The group also mentioned that once the game was completed, one would be able to play on a sort of “God mode”, allowing the player to do basically whatever they wanted to a historic situation. This could be like the example from class of the replacing the gold from the Gold Rush to a bunch of bears instead, or flooding a country for no reason. This type of mode makes me curious about games that allow for the “God mode” such as The Sims, Sim City or any of the Rollercoaster/Zoo Tycoon games. These were the only games that I personally as a child found extremely fun to play, other than Donkey Kong, Zelda and Crash Bandicoot. But why? Why are games like The Sims, where the entire purpose of the game is to play God, and make your characters do whatever you please? Many people have talked about how playing games like this was never about winning the game, it was to simply build something awesome, and then make the people do ridiculous things. These things would include building a Sim in a house with no doors to get out, or a pool with no ladder to get out of, just to see what the character would do on its own. Rollercoaster Tycoon players would pick up the people in the game and put them in bodies of water, or in animal cages like lions or bears. Why is this fun? Many say it has to do with the “God Complex” people get from playing these games. You not only get to be yourself in the game, but you can be whoever you want. You could make your Sim an architect or artist, or whatever your fantasies are, which makes games like these very addicting to play.
I would just like to raise the question of if these games where you can make crazy situations happen and control the outcome of simulations of situations, are these games as “impressionable” as many would deem shooter games? Shooter games make killing and using weapons a virtual experience, whereas The Sims, Sim City, Tycoon games and the game mentioned in class all give the play the power to control a simulated and virtual life. Not just that virtual life’s enviable end, but also all its relationships and decisions. Which is more “impressionable”?

Taylor Walker

Today in class, one of the groups presented to the class an overview of their game in which they are creating for the final project of the course. The idea of the game is to show how change one small decision, can ultimate alter the course of history, is a butterfly effect. The ripple theory of decisions has always been a topic of fascination is society, raising questions like “what if the Japanese decided not to bomb Pearl Harbour in World War 2?” which would have ultimately changed the entire course of the was as history knows it today. The group’s game specifically focuses on North America dealing with the Aboriginals and the War of 1812. Honestly, I think this is a fantastic idea for a game, and I think it would be interesting to read what the reviews for this game would be. Being able to go into a major historical situation, changing a decision or answer and seeing what the outcome would have been like. The concept of the game is intriguing, even for someone such as myself who doesn’t consider themselves a “gamer” on any higher of a level than weak. The game itself shows potential to be able to be applied to other areas of the world as well in later editions of the game. All versions of the game would be extremely interesting to see how small changes can pan out in a situation that would alter history.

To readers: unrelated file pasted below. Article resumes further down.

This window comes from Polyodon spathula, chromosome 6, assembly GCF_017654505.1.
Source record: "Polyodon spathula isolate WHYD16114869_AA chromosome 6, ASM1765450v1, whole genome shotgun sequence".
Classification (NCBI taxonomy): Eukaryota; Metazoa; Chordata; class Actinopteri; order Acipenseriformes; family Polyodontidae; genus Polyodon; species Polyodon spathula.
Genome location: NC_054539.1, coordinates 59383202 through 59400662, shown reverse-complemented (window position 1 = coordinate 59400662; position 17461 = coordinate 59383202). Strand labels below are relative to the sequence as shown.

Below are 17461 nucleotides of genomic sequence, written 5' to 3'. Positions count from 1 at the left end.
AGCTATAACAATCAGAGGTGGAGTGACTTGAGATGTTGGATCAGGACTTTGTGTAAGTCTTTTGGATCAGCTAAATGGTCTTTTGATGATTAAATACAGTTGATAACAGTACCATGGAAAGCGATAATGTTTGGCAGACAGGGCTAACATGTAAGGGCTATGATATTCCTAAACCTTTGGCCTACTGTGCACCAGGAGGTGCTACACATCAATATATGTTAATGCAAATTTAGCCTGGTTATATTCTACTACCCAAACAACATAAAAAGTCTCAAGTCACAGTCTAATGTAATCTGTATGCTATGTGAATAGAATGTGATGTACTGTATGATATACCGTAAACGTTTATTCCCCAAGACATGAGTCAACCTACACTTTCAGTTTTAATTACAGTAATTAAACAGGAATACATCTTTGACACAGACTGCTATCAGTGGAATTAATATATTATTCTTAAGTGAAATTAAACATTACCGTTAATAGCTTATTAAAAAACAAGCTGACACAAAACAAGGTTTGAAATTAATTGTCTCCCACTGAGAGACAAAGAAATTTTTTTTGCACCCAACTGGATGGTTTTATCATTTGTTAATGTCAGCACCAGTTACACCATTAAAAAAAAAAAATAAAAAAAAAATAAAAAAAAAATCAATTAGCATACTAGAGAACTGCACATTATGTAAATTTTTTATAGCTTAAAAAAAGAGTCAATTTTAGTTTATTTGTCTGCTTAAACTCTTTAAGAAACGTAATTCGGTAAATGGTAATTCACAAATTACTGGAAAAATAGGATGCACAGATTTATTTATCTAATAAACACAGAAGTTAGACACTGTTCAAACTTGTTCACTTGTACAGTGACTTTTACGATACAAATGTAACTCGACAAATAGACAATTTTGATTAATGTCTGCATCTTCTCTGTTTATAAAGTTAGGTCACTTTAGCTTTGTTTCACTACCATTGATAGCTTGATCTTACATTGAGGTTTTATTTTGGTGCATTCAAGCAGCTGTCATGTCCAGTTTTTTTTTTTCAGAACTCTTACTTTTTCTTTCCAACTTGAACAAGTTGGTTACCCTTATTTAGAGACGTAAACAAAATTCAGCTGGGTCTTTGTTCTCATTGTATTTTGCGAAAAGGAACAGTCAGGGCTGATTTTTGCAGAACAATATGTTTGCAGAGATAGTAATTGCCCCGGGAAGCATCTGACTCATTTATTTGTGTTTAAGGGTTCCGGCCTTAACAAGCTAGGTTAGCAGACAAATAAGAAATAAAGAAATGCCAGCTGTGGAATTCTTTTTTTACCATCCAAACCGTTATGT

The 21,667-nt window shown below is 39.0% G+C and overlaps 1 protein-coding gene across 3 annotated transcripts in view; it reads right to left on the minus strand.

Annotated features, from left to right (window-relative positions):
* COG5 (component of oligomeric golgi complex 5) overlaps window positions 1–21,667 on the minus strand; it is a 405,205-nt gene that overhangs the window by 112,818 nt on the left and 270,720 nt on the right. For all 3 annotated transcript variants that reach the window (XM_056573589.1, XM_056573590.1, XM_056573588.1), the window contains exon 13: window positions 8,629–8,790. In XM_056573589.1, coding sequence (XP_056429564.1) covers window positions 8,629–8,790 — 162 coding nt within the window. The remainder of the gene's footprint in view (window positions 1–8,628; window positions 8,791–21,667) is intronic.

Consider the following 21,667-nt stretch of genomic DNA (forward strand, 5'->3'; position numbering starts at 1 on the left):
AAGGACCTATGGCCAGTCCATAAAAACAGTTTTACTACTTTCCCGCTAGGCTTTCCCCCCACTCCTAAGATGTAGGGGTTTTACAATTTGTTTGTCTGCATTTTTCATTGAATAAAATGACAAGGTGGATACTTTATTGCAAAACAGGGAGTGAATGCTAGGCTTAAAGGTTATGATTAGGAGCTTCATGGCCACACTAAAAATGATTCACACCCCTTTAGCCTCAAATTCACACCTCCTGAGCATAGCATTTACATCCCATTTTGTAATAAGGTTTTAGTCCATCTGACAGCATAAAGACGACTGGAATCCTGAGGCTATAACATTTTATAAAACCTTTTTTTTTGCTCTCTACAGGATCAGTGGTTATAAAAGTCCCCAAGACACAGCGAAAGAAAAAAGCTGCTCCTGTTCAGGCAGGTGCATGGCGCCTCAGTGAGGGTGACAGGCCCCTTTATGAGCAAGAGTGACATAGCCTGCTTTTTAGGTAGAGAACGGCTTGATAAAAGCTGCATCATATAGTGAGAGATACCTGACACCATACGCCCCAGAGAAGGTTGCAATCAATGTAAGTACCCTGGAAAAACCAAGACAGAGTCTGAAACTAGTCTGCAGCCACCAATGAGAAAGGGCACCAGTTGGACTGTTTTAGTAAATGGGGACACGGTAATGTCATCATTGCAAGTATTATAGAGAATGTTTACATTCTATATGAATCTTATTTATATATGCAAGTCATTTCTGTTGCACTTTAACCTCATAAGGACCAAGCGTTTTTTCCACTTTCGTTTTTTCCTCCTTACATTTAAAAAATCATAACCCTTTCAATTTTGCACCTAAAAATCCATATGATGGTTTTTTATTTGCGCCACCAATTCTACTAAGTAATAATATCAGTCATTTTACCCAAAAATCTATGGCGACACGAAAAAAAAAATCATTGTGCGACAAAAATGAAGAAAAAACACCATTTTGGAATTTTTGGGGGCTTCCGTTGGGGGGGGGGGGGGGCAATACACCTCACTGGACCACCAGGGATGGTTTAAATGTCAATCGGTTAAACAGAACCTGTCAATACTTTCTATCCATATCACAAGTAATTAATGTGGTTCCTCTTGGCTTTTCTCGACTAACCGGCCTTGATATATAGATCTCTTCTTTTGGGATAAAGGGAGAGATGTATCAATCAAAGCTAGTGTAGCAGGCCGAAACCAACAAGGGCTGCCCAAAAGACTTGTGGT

The group also mentioned that once the game was completed, one would be able to play on a sort of “God mode”, allowing the player to do basically whatever they wanted to a historic situation. This could be like the example from class of the replacing the gold from the Gold Rush to a bunch of bears instead, or flooding a country for no reason. This type of mode makes me curious about games that allow for the “God mode” such as The Sims, Sim City or any of the Rollercoaster/Zoo Tycoon games. These were the only games that I personally as a child found extremely fun to play, other than Donkey Kong, Zelda and Crash Bandicoot. But why? Why are games like The Sims, where the entire purpose of the game is to play God, and make your characters do whatever you please? Many people have talked about how playing games like this was never about winning the game, it was to simply build something awesome, and then make the people do ridiculous things. These things would include building a Sim in a house with no doors to get out, or a pool with no ladder to get out of, just to see what the character would do on its own. Rollercoaster Tycoon people would pick up the people and put them in bodies of water, or in animal cages like lions or bears. Why is this fun? Many say it has to do with the “God Complex” people get from playing these games. You not only get to be yourself in the game, but you can be whoever you want. You could make your Sim an architect or artist, or whatever your fantasies are, which makes games like these very addicting to play.
I would just like to raise the question of if these games where you can make crazy situations happen and control the outcome of simulations of situations, are these games as “impressionable” as many would deem shooter games? Shooter games make killing and using weapons a virtual experience, whereas The Sims, Sim City, Tycoon games and the game mentioned in class all give the play the power to control a simulated and virtual life. Not just that virtual life’s enviable end, but also all its relationships and decisions. Which is more “impressionable”?

Taylor Walker

The first game I chose to play was the ‘Ancient Objects Game’ found when you click on the word ‘archaeology’ on the home page of Playing History. In this game you have a chart with sections labelled Anglo-Saxon, Viking or Norman. It is your job to match the objects on the left side of the screen to the correct place in the chart depending on their origin. This game is very useful in helping people learn about objects that were a part of Anglo-Saxon, Viking and Norman history. Though it is a simplistic matching game, it is still amusing and the player does not lose interest as it is a fairly speedy game to play.